Bishops Who Fail to Report Sex Abuse on Children Could be Removed-Pope Francis

In addressing the issue on sexual abuse on children by some priests, Pope Francis announced Saturday that bishops who fail to report cases of sex abuse of children and vulnerable adults could be removed from office.

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Over the years, it has been said that the Catholic Church has not been holding bishops accountable for failing to act in cases of clerical sex abuses in the Church. The criticism has been followed by some victims’ families lobbying the Vatican to take a tougher stance on the issue.

In 2014, Pope Francis responded to the issue by setting up a Vatican commission on sexual abuse in the Church and parishes.

In recent developments, Pope Francis in an apostolic letter published Saturday June 6, explained that canon law already allows bishops to be removed for serious reasons. The Pope made clear that among those reasons is the failure of a bishop to report cases of sexual abuse of minors and vulnerable adults.

Part of the statement of Pope Francis read “As a loving mother, the Church loves all her children, but treats and protects with a very particular affection the smaller and helpless. This is a task that Christ entrusted to the entire Christian community as a whole. With this in mind, the Church is vigilant in protecting children and vulnerable adults,”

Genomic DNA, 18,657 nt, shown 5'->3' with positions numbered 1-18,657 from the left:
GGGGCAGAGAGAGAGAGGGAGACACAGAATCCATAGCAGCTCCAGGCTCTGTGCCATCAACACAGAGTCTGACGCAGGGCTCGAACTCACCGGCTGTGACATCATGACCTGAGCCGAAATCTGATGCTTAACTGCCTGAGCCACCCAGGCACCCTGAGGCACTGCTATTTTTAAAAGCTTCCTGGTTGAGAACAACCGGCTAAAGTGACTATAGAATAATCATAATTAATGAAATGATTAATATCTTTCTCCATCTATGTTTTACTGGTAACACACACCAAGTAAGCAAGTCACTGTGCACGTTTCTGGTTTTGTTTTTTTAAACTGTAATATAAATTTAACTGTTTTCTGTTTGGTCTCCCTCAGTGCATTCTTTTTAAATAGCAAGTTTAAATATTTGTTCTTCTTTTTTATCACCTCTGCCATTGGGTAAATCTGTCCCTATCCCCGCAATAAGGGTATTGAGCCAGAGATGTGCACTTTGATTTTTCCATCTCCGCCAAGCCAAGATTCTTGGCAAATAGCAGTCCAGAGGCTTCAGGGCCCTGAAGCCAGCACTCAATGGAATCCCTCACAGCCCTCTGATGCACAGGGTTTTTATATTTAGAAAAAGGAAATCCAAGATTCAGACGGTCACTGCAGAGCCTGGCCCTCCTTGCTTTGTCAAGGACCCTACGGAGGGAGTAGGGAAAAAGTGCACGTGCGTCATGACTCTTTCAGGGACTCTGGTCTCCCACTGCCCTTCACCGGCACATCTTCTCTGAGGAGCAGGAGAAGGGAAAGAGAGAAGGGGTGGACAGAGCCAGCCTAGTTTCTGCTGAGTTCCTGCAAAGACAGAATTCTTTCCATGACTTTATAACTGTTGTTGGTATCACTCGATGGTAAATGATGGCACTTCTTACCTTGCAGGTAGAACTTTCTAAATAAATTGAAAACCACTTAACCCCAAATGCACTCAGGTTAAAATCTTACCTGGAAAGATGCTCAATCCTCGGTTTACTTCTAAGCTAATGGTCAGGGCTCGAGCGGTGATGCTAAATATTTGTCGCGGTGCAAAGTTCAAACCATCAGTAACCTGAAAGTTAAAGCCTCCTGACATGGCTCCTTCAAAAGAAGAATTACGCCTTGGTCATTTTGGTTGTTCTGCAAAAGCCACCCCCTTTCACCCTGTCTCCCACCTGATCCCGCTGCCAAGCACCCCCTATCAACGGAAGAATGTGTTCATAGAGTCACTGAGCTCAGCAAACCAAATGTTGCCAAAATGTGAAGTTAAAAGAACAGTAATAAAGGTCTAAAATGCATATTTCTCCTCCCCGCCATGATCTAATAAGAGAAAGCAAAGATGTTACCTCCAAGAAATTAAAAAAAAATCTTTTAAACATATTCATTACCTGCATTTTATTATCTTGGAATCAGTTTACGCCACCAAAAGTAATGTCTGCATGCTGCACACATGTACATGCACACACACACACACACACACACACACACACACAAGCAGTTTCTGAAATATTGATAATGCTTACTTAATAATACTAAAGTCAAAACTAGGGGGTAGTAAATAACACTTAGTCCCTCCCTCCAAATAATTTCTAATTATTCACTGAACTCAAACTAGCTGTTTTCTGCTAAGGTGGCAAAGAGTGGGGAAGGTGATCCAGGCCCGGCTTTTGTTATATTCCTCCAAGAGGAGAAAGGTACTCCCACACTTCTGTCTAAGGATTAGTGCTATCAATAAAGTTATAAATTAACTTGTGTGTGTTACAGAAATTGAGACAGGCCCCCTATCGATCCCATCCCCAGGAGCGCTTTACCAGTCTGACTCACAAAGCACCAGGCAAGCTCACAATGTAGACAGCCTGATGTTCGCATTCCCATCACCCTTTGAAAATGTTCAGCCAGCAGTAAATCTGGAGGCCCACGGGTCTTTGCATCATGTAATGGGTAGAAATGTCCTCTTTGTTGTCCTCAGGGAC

The Pope went Further to note that Bishops and other people holding leadership positions in the Church must protect those who are the weakest among the people entrusted to them. “In the case of abuse of minors or vulnerable adults, it is sufficient that the lack of care is serious,” The Pope wrote.

He explained that Vatican offices have the jurisdiction to remove bishops in such cases. This could be done by urging the bishop to submit his resignation or a decree of removal could be issued, but the final decision rests with the Pope as the churches highest authority.

Still in the same letter, Pope Francis also established a panel of legal experts to advise him on making the final decision regarding the removal of a bishop or superior in cases of sexual abuse.

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